Cash Balance Plans are a great design for employers seeking to fund much larger contributions than permitted under a 401k and Profit Sharing Plan.
How Do Cash Balance Plans Work?
Type of Defined Benefit Plan – Cash Balance Plans are a type of Defined Benefit Plan, but they offer some of the best features of Defined Benefit Plans and Defined Contribution Plans.
Hypothetical Account – Participants have a hypothetical “account” that is credited with a pay credit (i.e., 5% of pay) and an interest credit (index-based).
Retirement Benefits – Are usually expressed in the form of a lifetime annuity, but lump sum payment is permitted.
Pooled Investments – Trustees make all investment decisions and generally invest in assets that track the plan’s stated interest credit.
Required Contributions – Employer contributions are required, and the annual amount is determined by an actuary. If assets are invested conservatively, contributions generally do not fluctuate widely from year-toyear as long as the plan remains adequately funded.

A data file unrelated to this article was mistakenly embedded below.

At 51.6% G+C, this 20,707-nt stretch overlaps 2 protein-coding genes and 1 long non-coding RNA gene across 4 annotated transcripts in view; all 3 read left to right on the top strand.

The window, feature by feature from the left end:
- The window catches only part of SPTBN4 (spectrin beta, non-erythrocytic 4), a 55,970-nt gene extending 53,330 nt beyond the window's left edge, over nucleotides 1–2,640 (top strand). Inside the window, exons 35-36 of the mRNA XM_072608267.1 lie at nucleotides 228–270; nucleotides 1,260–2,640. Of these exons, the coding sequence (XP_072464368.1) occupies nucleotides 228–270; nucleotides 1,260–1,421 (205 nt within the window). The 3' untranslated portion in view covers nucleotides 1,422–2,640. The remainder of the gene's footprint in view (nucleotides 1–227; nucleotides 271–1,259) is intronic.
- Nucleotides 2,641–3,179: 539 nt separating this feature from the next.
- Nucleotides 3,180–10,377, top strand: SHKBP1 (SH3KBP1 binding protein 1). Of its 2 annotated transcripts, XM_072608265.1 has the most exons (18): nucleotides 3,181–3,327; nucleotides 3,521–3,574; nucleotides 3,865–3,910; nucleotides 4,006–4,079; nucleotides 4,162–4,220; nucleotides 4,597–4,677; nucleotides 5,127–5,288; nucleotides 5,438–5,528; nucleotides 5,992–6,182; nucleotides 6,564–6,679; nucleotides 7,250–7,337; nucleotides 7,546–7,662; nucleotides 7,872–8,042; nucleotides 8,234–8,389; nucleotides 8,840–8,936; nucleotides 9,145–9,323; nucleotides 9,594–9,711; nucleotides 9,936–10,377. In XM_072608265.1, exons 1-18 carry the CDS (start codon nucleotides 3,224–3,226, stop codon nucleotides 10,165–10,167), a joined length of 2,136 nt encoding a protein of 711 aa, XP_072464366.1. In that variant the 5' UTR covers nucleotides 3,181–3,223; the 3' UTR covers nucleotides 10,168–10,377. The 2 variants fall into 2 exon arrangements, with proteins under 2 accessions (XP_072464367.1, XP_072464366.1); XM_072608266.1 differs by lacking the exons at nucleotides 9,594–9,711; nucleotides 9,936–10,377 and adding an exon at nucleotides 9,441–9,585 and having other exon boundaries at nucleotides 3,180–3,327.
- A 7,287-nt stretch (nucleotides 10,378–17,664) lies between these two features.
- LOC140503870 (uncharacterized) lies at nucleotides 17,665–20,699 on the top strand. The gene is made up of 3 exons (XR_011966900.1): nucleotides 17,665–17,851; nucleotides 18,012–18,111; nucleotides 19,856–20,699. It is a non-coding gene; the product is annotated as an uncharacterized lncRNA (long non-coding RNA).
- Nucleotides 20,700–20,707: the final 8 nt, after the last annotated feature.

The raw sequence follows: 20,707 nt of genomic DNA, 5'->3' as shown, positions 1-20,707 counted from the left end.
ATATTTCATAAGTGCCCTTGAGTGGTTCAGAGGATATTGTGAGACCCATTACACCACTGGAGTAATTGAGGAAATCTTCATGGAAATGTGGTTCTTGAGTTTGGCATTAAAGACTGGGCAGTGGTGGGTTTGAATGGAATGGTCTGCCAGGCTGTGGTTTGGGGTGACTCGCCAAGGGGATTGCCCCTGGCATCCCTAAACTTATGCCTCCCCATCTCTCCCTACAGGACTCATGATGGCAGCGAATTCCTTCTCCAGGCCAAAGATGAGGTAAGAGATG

Combo Plans – A Cash Balance Plan can be paired with a 401k Plan to allow for even higher savings.
Federal Guarantee – Benefits are usually insured by the Pension Benefit Guaranty Corporation (PBGC).
Is a Cash Balance Right for Me?
A Cash Balance Plan may be a good if:
Seek Large Contributions – You seek contributions and tax deductions> $66,000.
Profitable Business – Your business has strong profits and reliable cash flow.
Prepared to Contribute – You are prepared to contribute at least 7.5% of employees’ salaries each year.
Time to Catch Up – You have used cash to build your business and postponed retirement savings.
Learn more about Cash Balance Plans.
This is a hypothetical example dependent on specific assumptions and used for illustrative purposes only. Plan is assumed to have PBGC coverage; otherwise combined plan limits may apply. Full amounts may not be tax deductible in the first plan year.